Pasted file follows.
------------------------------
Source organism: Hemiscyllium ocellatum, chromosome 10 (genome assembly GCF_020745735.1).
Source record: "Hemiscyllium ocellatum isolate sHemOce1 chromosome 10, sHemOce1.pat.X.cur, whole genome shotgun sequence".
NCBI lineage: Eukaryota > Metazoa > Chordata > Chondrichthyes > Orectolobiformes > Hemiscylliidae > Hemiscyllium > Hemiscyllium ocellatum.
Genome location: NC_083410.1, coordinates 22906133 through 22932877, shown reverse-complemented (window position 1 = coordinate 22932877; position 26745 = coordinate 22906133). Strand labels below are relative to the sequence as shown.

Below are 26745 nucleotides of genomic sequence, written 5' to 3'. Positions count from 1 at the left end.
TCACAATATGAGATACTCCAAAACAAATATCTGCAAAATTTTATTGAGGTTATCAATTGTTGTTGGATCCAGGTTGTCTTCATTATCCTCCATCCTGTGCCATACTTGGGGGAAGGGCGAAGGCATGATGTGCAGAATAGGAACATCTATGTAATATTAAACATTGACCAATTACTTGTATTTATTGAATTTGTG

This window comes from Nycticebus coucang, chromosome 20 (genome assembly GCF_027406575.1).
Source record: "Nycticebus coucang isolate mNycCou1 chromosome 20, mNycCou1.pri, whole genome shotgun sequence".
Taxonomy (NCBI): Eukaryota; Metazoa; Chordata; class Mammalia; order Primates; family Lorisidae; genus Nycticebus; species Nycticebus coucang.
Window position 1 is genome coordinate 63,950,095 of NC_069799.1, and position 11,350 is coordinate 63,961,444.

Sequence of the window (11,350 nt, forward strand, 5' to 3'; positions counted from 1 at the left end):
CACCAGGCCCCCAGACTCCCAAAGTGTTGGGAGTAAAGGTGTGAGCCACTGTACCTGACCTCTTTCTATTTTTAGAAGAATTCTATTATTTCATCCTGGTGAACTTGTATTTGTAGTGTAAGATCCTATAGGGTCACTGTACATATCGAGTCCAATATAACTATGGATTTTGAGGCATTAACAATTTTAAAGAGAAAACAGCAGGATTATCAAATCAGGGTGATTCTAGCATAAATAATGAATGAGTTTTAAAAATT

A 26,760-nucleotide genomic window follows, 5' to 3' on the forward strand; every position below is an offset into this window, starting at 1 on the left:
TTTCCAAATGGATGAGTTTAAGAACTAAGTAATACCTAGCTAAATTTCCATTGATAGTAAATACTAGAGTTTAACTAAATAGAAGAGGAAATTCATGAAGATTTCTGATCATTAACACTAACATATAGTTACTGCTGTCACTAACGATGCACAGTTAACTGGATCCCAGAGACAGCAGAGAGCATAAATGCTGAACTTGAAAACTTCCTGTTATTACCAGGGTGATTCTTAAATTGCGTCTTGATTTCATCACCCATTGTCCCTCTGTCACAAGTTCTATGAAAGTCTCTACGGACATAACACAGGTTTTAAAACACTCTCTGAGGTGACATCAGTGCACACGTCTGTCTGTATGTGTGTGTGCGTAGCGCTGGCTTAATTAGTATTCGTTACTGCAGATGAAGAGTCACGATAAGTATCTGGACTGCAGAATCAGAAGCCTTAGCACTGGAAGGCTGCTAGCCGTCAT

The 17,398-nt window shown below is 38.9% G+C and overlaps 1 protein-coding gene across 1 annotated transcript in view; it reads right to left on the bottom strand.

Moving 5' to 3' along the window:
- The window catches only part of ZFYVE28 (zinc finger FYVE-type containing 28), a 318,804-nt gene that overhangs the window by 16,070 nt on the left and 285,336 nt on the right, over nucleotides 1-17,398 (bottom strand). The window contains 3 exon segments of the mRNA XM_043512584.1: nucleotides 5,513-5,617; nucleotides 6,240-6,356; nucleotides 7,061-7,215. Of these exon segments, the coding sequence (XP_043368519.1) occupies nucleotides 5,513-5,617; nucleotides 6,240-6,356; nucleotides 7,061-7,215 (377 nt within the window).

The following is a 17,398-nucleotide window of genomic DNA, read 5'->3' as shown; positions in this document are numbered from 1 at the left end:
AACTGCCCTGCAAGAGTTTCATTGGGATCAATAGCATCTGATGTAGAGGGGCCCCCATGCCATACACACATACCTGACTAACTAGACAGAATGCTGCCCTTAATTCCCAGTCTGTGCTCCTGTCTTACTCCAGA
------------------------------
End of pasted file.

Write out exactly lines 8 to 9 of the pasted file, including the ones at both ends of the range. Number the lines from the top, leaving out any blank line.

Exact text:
Source record: "Nycticebus coucang isolate mNycCou1 chromosome 20, mNycCou1.pri, whole genome shotgun sequence".
Taxonomy (NCBI): Eukaryota; Metazoa; Chordata; class Mammalia; order Primates; family Lorisidae; genus Nycticebus; species Nycticebus coucang.